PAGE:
Convergence of Wired and Wireless Connectivity Saves Restaurants Time, Money
In the year 2016, restaurants are much more complex than tables, chairs, and a cash register. From customer WiFi and digital signage to Point-of-Sale (POS) machines that require PCI Compliance, the food and beverage industry cannot function without reliable network connectivity.
A restaurant chain’s network architecture must handle all business operations intelligently, efficiently, and securely — from the dining room to the administrative office. Even an hour of downtime can bring an entire distributed enterprise to a screeching halt, and just one security breach can cost a company millions of dollars.
With so much productivity, money, and public perception at stake, the food and beverage industry is taking a hard look at how their immediate and long-term mission-critical services match up with the network solutions at their disposal.
What Restaurants and Their Customers Need in 2016
Today’s restaurants are a frenzy of activity. New technologies give customers a better, more interactive experience than ever before. They benefit from:
- Free public WiFi access
- Full-motion digital signage
- Digital soda fountains
- Self-order kiosks
- Ordering, guest feedback, and interactive games via table tablet
These customer-focused services require significant bandwidth. In addition, food and beverage IT managers need to ensure reliable connectivity for POS, inventory, ordering, employee scheduling and training, and many more administrative tasks — especially with the lack of on-site IT professionals at chain locations.
All of these factors are considered as food and beverage businesses decide what’s best for their distributed enterprise: wired lines only, a combination of wired and 4G LTE networking, or a completely wireless approach.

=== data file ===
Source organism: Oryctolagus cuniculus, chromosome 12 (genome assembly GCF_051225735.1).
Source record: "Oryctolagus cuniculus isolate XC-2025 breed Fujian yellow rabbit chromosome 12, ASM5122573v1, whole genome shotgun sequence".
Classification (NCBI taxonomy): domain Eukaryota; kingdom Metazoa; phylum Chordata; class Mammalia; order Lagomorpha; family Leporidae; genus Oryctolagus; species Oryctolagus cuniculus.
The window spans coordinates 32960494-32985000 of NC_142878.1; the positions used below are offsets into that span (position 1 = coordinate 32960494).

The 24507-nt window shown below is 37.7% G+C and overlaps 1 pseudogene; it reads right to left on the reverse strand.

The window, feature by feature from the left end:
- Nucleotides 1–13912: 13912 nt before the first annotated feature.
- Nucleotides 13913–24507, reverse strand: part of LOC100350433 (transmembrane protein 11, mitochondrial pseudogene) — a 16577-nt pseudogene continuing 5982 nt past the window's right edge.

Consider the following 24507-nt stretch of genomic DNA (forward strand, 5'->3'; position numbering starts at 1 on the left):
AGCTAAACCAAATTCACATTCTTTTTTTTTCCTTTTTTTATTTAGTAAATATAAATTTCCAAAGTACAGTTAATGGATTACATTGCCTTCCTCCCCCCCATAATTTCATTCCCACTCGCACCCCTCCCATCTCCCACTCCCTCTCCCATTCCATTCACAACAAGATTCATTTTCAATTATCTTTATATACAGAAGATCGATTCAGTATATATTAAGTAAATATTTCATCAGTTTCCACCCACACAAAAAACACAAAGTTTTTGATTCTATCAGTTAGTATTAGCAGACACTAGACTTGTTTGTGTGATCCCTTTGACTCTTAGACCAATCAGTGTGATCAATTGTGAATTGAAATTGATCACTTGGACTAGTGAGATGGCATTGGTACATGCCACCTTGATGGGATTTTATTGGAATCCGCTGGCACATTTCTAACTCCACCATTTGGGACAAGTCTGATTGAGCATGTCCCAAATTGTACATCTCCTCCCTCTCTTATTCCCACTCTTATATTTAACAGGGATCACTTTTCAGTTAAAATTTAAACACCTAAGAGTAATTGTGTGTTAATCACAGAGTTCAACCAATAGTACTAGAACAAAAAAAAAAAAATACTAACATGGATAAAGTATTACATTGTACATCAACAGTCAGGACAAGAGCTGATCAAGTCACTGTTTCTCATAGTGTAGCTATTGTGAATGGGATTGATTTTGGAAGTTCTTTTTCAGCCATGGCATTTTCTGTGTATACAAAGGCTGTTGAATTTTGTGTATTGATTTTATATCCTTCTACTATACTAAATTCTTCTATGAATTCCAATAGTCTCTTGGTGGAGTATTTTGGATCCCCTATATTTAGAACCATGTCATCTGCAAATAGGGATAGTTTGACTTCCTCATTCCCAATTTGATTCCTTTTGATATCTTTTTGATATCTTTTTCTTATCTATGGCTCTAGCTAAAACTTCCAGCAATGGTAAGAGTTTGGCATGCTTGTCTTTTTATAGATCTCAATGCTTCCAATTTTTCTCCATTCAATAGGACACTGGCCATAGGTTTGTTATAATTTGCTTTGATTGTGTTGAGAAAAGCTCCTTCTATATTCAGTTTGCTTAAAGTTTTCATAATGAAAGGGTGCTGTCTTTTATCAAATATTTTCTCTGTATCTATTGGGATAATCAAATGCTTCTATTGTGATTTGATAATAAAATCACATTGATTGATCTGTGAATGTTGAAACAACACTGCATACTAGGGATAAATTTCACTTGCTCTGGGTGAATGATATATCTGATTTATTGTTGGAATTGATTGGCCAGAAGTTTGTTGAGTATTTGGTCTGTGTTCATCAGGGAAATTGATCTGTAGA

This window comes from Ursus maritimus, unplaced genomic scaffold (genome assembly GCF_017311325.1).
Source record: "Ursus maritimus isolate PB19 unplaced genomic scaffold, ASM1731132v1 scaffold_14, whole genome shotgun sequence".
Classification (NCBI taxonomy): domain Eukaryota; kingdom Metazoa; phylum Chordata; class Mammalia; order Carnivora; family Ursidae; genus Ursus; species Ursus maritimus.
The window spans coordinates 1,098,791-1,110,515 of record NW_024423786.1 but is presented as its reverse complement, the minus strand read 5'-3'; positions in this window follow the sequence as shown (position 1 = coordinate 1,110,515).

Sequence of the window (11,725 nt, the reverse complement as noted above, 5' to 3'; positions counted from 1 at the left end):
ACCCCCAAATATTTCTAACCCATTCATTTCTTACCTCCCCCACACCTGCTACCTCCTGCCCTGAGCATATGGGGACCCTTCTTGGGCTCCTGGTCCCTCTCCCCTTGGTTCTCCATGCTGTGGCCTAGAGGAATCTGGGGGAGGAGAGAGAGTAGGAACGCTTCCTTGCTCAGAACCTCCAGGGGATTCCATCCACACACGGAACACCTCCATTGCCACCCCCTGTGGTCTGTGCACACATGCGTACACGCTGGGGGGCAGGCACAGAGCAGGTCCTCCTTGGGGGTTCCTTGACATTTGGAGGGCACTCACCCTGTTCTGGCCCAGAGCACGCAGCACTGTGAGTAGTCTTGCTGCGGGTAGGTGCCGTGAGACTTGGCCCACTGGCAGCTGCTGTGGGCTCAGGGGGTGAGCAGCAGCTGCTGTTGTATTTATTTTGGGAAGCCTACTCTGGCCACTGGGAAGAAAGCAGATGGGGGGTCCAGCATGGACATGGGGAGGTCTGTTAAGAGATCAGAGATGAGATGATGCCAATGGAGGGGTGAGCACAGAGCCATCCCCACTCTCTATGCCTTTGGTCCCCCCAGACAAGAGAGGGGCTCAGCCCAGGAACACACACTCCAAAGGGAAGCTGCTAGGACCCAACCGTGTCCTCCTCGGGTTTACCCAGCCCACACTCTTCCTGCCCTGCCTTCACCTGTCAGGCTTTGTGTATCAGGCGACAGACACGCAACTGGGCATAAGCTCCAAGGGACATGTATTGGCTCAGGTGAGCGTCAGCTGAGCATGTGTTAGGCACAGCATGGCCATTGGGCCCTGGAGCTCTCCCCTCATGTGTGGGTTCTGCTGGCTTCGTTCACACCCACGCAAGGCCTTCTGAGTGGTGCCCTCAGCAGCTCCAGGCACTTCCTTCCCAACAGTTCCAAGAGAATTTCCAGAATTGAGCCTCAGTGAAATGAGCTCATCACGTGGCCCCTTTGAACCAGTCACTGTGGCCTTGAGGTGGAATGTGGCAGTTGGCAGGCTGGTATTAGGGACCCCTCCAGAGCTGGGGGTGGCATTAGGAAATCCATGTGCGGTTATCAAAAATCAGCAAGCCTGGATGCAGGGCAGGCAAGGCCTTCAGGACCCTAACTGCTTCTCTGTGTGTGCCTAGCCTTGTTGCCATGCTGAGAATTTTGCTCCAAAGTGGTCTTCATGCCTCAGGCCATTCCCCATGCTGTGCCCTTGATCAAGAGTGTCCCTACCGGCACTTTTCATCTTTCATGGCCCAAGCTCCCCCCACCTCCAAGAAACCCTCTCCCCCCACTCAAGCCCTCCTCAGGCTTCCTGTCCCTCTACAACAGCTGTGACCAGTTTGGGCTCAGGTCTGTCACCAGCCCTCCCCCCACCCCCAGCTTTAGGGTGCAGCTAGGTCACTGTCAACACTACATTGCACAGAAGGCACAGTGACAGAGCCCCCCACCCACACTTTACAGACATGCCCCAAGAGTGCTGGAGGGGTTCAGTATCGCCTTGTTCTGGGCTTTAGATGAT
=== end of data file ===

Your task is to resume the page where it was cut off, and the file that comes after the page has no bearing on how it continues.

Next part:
Wired Connectivity Only — Primary Connect
Some distributed enterprises in the food and beverage industry rely on wired network solutions for both their primary and failover connection. With in-store technology and applications at an all-time high, some companies that use wired solutions upgrade from Ethernet, DSL or cable to T1 lines for better bandwidth and reliability.
To bolster uptime, some restaurants add wired redundancy, which presents challenges. Usually all lines are laid in the same trench, leaving the network susceptible to extended downtime if those lines sustain physical damage. Also, installation of wired lines for primary and backup connections can prove too expensive for large-scale distributed deployment.
Installing wires also can take months to complete, putting food and beverage chains behind schedule for restaurant openings.
Wired and Wireless Connectivity Come Together — WAN Diversity
Distributed enterprises that utilize wired connectivity but also want to integrate 4G LTE for business continuity are turning to WAN Diversity, which is the convergence of wired and wireless networks — a process that bolsters network simplicity and flexibility, improves security, and reduces PCI scope.
For a fraction of the cost of wired lines, 4G LTE failover can boost uptime to “four-nines.” When a wired line is accidently severed by a backhoe or even a squirrel, the network immediately switches to 4G LTE for seamless uptime.
Also, Cradlepoint’s Advanced Edge Routing (AER) platforms enable Ultimate WAN Diversity through a single router. One key benefit of AER solutions is that IT managers can have zero-touch deployment with NetCloud Manager (NCM) to monitor, configure, and upgrade networks at hundreds or thousands of distributed locations — all from one central spot. It’s a proven way to minimize the need for truck rolls and contracted IT support.
With support of cloud-based security applications such as content filtering and Intrusion Prevention and Detection (IPS/IDS), NCM also enables Unified Treat Management.
Raising Cane’s Chicken Fingers, a rapidly growing quick-service restaurant chain based in Louisiana with locations in more than 15 states, was seeking rock-solid PCI compliant network solution with future-proof WAN capabilities, business continuity, and remote cloud management. The company’s IT leaders discovered that WAN Diversity could meet all its needs.
Completely Wireless — ‘Cut-the-Wire’
One of the benefits of WAN Diversity is the ability to “Cut-the-Wire” altogether. For instance, a restaurant chain using Cradlepoint devices with dual modems can automatically failover from one cellular carrier to another — making wired lines unnecessary.
From completely wired to a convergence of wired and wireless, many distributed enterprises in the food and beverage industry are selecting 4G LTE solutions to satisfy their networking needs — both now and for the future.
If you’re interested in learning more about WAN Diversity in the food and beverage industry, click here.